Kids Hair

Think Of The Children(‘s Hair)

I have three kids, three beautiful kids, three beautiful kids with a lot of hair! I have taken better care of their hair than my own but I haven’t done their gorgeous curls justice. Now that I am on this healthy hair journey for myself, I know that I need to make sure I look after their hair properly because they are too young to do it themselves. It’s frustrating though that they don’t have hair like mine (coarse afro) or their Dad (wavy European type hair) which would mean I could just replicate what either of us does on ourselves on them. But no, they have to have some crazy, coily hybrid that is as foreign to me as having noodles for breakfast. That is a thing in some countries.

So what do I need to know? Well I need to know everything. The fact they have hair unlike mine is made worse as they have different hair to each other which is compounded by my daughter having at least 3 hair types on her little head, well it’s not that little, in fact her head is quite big for a 4 year old and so is the hair that sits on top. I need to know what’s the best way to wash it, what do I need to put in it, what should the bedtime routine be, how often should I trim, what shouldn’t I be doing and the list goes on and on and on and on…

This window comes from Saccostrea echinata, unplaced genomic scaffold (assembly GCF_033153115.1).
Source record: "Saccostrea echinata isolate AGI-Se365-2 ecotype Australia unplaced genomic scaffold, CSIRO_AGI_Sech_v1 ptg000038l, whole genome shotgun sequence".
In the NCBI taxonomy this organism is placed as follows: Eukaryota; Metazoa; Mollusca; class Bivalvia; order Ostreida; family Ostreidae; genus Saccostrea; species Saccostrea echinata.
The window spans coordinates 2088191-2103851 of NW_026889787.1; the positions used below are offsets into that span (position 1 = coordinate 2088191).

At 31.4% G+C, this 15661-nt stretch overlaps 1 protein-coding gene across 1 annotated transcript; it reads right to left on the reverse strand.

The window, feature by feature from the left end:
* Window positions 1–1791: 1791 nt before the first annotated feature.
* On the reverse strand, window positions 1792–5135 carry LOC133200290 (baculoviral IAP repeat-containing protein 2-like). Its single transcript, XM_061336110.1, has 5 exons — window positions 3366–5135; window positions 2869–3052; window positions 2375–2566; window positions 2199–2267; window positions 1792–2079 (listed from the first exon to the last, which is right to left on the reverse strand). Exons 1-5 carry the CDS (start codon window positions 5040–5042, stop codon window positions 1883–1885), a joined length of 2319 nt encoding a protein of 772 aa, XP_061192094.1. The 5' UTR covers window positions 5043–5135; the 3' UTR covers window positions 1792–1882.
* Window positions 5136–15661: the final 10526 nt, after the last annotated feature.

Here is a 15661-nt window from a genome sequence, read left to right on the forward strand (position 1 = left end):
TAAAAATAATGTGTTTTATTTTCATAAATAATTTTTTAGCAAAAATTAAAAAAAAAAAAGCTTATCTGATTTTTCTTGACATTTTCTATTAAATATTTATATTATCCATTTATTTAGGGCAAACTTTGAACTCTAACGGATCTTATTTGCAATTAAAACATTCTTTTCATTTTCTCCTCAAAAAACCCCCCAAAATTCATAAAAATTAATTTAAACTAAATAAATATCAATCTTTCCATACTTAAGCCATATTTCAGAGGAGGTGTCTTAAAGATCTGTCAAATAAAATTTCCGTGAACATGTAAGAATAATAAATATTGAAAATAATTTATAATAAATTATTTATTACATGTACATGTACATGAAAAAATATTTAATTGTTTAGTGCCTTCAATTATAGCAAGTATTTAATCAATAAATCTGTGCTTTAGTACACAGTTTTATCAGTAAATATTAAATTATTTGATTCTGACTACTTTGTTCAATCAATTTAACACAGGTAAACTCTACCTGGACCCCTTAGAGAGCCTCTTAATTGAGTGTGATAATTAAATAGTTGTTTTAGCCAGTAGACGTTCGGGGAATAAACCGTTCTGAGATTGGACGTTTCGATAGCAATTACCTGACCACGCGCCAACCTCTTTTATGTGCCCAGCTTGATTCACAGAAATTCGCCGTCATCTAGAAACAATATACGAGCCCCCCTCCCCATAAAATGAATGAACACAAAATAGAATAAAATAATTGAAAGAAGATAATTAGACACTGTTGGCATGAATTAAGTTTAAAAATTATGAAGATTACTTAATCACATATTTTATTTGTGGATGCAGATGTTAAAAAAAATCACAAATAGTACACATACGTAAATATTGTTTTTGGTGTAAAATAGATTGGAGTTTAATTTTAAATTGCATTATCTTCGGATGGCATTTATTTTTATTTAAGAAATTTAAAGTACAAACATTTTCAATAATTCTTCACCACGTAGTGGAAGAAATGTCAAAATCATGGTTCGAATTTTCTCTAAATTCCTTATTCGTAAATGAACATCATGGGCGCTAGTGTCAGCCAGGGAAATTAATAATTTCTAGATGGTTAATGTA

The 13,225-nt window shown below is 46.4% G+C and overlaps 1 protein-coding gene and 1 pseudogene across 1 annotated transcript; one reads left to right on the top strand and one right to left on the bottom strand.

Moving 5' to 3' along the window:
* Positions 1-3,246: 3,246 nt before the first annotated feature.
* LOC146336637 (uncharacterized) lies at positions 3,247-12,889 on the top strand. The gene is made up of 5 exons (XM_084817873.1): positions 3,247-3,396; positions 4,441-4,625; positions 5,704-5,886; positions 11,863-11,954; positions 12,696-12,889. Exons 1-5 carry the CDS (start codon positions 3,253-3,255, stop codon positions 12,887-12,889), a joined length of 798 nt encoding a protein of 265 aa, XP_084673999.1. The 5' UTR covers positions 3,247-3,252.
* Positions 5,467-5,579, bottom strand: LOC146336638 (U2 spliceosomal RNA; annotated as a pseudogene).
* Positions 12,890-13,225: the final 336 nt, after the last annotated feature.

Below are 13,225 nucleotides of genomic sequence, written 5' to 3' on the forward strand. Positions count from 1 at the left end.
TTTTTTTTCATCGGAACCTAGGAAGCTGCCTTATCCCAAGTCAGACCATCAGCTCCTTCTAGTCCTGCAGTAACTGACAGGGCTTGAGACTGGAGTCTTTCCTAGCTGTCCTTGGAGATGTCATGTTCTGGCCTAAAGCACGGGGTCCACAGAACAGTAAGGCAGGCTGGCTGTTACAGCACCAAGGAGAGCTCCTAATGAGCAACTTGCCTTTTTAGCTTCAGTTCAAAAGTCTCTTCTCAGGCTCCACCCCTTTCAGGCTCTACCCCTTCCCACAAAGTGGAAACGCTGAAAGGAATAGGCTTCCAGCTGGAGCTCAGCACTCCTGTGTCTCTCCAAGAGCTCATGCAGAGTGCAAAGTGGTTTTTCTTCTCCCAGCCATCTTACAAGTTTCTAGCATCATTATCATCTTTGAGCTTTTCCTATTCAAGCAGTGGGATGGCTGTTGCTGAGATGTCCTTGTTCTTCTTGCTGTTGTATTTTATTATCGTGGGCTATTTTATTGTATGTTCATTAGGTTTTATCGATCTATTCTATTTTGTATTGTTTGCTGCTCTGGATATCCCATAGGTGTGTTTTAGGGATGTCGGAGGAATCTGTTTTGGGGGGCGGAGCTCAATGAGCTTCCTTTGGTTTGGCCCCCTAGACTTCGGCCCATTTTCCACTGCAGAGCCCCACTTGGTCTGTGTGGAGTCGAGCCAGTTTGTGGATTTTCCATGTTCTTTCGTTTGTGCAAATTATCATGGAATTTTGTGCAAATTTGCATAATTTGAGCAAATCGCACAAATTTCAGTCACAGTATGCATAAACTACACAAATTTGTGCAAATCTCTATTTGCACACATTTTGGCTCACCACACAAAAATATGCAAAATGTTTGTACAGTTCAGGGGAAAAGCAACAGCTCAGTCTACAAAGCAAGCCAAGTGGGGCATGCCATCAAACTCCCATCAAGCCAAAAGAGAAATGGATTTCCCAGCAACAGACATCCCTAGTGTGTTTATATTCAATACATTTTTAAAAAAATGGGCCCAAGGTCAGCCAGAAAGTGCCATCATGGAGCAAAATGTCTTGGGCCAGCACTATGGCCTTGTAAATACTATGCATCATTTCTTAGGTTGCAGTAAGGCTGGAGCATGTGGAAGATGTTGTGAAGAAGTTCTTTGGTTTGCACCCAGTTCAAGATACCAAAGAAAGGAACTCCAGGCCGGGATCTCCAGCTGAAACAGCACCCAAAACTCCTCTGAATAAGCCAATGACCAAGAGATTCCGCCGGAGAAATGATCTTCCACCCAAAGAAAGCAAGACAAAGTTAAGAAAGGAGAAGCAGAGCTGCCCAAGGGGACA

The kids routine at the mo is pretty simple. I use Palmer’s Co-Wash because it claims it can be used as a detangler, shampoo, conditioner, cleanser, deep conditioner and leave-in. All in one product. And although I think it  is doing a great job at cleaning the hair, can one product really do all that? I don’t think so. But it does work pretty well as a cleansing co-wash. After washing I spend a few hours detangling their clean, moisturised hair pretty much strand by strand or at least it feels like it’s that tedious. Then throw their hair into some braids or twists and voila! We’re good for about 3 days. I use some variation of The LOC Method everyday and spritz at night. I don’t even want to get into what I did or didn’t do before I started thinking about hair pretty much day and night but I think this routine is a good starting point for something better on this ever evolving journey of learning.

Michelle Thames of Happily Ever Natural in a Naturally Curly article provides a 5 step plan for wash day. Five steps sound like a reasonable amount to me. You see some people’s regimens and the list goes on and on and on, then they detangle for  hours, air dry and then the list carries on and on and on some more, deep condition blah blah blah. I want quick and easy because even though my youngest needs very little maintenance now, when the time comes that his baby hair says good bye and his big boy hair says hello, those 5 steps between 3 children start to multiply quite a lot.